Let $ f : \mathbb{R}^2 \rightarrow \mathbb{R} : (x,y) \mapsto x + y^2 $

Does $f$ map open sets to open sets with respect to the standard topology on $\mathbb{R}$?

I welcome any answers to this problem, below is my attempt.

Any open set in $\mathbb{R}^2$ can be written as a union of open balls in $\mathbb{R}^2$, this is because the collection of open balls form a topological basis. Also the image of a union of sets is the union of the images of each set and a union of open sets is open. Thus the problem reduces to:

Is $\{x + y^2 | (x,y) \in B_r(a,b) \}$ an open set?

Special case:

$\{x + y^2 | (x,y) \in B_1 (0,0) \} = (-1,1.25)$

This was obtained by noting

$\sup \{x + y^2 | (x,y) \in B_1 (0,0) \} = \\ \max \{x + y^2 | x^2 + y^2 =1 \} = \max \{\cos (\theta) + \sin^2(\theta) | \theta \in [0,2\pi] \}$

And the last expression can be solved by Weierstrass' Extreme Value theorem.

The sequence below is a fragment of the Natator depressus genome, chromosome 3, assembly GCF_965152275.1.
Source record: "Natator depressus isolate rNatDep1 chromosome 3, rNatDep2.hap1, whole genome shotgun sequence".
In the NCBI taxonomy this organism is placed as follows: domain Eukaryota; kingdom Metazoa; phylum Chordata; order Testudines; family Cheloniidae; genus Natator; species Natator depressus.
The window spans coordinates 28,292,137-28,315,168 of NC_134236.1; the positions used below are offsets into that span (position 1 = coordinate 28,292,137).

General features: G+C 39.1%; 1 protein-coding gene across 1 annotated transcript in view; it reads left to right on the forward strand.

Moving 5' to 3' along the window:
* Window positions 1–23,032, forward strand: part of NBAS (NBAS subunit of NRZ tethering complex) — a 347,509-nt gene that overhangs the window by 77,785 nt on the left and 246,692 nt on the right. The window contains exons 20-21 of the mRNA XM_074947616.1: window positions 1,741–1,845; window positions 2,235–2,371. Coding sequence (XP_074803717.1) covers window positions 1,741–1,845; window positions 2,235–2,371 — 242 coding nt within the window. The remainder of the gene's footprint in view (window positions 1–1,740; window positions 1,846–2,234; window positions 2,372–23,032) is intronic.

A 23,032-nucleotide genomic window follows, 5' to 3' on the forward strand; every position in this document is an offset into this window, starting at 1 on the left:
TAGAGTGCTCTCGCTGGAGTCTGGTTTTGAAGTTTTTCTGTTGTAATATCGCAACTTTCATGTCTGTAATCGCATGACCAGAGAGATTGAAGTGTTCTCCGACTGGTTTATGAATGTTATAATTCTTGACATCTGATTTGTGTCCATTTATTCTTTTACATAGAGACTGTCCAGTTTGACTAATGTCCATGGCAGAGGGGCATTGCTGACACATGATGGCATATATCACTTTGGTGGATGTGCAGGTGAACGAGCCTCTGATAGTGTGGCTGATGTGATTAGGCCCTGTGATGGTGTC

• 2
    $\begingroup$ The notation $(x,y) \in B_r (x,y)$ is not very fortunate. It's like writing $\int_0^t f(t)\, dt$. $\endgroup$
    – PhoemueX
    Sep 22, 2015 at 7:03

2 Answers 2


Let $\Omega\subset{\mathbb R}^2$ be an open set, and consider a point $c_0\in f(\Omega)$. There is a point $(x_0,y_0)\in\Omega$ with $f(x_0,y_0)=c_0$. As $\Omega$ is open the is an $h>$ such that the segment $\sigma_h$ with endpoints $(x_0-h,y_0)$ and $(x_0+h,y_0)$ is contained in $\Omega$. It follows that $$[c_0-h,c_0+h]=f(\sigma_h)\subset f(\Omega)\ .$$ Since $c_0\in f(\Omega)$ was arbitrary, this proves that $f(\Omega)$ is open.

Note that we did use the exact definition of $f$; continuity would not be sufficient.


Let $(u,v) \in U$, with $U \subset \Bbb{R}^2$ open. We need to show that there is $\epsilon >0$ with $B_\epsilon (f(u,v))\subset f(U)$.

For this, simply note that there is $\epsilon >0$ with $B_\epsilon (u) \times\{ v \}\subset U$.

Together with the special form of $f$, this proves the claim (why?).


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